This is a law that has no basis in medicine. Abortions are safe. According to a 2012 report from the National Center for Biotechnology Information, abortion has more than a 99% safety record for every 100,000 procedures performed. Other outpatient procedures that are this safe are not legislated this way. This law could result in the entire state of Louisiana having only one health center serving women with the full range of reproductive health care.
While Chief Justice John Roberts was one of the five members of the court who voted to block the law, more than a dozen other cases are one step from the Supreme Court and could end up eroding the protections provided by Roe v. Wade.

 

The landmark 1973 ruling, which affirms that the 14th Amendment to the Constitution protects a woman’s right to have an abortion, is under threat. And if it were overturned, 25 million women — or one in every three of reproductive age — could be living in a state without access, according to research conducted by Planned Parenthood with the organization In Our Own Voice: National Black Women’s Reproductive Justice Agenda.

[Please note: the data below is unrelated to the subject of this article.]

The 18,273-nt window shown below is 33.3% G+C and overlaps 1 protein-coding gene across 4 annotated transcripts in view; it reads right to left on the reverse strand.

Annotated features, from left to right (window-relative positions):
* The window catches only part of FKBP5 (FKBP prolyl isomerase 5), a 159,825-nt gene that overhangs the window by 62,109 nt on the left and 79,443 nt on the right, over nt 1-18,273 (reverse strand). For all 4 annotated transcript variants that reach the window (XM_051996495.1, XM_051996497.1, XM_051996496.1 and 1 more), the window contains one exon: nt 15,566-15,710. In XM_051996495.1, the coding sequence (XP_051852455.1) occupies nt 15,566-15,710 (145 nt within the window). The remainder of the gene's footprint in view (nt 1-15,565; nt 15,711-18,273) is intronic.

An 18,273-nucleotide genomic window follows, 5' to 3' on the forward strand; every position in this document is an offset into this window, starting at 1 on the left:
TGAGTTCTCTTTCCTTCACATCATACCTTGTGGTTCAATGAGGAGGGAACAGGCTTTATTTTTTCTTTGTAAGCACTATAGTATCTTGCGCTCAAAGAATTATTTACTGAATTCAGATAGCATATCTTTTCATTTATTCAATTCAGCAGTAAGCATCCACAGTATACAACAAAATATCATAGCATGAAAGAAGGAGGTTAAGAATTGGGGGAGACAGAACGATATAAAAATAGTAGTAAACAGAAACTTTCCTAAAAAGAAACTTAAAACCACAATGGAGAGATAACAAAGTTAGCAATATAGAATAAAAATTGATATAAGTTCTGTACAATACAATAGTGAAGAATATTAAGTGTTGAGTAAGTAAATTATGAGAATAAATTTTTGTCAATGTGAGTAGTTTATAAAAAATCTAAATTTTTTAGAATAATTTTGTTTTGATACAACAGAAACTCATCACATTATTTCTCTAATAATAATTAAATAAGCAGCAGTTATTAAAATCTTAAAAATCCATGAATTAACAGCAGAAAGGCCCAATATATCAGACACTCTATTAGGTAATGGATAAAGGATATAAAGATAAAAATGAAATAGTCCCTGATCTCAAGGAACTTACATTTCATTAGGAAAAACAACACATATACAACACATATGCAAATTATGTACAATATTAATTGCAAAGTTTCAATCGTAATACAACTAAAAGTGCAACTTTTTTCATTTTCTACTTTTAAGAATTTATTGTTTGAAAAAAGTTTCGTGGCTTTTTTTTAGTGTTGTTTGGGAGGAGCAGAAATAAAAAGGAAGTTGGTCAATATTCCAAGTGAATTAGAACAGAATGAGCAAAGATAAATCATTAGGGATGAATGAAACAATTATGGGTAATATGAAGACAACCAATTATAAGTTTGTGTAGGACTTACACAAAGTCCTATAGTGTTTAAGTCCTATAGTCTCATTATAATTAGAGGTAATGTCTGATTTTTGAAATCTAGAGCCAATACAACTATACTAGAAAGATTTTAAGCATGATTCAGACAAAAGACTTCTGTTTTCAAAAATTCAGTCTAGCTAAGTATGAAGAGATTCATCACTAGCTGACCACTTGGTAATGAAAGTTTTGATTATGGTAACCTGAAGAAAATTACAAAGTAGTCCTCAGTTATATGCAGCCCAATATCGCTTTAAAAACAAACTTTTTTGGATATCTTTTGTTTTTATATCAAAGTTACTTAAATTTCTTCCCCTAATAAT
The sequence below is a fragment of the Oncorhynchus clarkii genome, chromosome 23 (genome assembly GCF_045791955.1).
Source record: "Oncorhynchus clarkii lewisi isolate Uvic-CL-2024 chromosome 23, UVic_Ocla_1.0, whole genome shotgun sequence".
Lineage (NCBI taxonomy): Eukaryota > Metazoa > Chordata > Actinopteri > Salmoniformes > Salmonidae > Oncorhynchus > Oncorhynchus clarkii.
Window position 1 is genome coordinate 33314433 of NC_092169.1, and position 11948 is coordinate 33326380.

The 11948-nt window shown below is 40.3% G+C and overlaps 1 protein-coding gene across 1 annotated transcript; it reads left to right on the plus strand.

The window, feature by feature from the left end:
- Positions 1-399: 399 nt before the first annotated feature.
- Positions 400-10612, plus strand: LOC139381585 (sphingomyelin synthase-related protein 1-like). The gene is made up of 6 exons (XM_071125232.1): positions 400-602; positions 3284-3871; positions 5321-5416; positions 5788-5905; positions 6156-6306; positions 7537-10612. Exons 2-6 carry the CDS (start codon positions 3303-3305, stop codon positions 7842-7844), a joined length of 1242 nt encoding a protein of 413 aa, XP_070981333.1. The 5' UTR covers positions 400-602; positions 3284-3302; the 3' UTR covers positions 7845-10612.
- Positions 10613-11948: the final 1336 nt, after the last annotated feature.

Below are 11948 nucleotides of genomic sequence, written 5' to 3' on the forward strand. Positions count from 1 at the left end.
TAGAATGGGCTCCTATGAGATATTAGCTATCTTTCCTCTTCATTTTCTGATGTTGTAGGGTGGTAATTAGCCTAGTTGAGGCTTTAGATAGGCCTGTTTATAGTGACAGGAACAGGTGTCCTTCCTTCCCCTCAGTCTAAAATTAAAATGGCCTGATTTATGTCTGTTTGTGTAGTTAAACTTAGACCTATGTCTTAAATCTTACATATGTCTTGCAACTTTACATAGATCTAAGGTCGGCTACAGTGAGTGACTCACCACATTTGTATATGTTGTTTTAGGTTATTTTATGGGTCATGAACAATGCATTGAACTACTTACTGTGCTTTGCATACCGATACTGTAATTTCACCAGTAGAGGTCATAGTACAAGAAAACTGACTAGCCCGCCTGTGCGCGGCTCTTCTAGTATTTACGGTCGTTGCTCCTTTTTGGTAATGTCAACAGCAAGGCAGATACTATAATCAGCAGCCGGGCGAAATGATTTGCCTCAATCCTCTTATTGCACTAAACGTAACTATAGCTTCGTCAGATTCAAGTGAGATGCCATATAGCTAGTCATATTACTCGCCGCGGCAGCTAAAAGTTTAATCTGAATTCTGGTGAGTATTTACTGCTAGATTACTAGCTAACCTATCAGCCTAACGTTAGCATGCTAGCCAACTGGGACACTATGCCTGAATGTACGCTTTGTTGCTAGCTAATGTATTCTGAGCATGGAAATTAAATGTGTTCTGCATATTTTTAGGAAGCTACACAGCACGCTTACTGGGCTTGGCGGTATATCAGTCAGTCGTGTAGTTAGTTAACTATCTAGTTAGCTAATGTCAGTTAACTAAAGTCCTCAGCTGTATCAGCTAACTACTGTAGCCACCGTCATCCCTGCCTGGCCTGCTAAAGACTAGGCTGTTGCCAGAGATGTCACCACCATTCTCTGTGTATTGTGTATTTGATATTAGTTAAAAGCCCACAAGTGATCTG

That appears to be President Donald Trump’s goal. I sat in the balcony of the House chamber during last week’s State of the Union address, angry and disgusted as he called for Congress to pass laws restricting safe, legal abortion and criticized state legislation that seeks to protect access to health care.
He doubled down at a campaign rally Monday night where he continued lying to the American people, scaring viewers, and shaming women and their families. I won’t repeat what he said because it’s deliberately misleading and designed to be manipulative. I’m a doctor and the president of the leading provider of reproductive health care in the country: It’s my obligation to state the facts.

What the Louisiana abortion ruling tells us about the fate of Roe v. Wade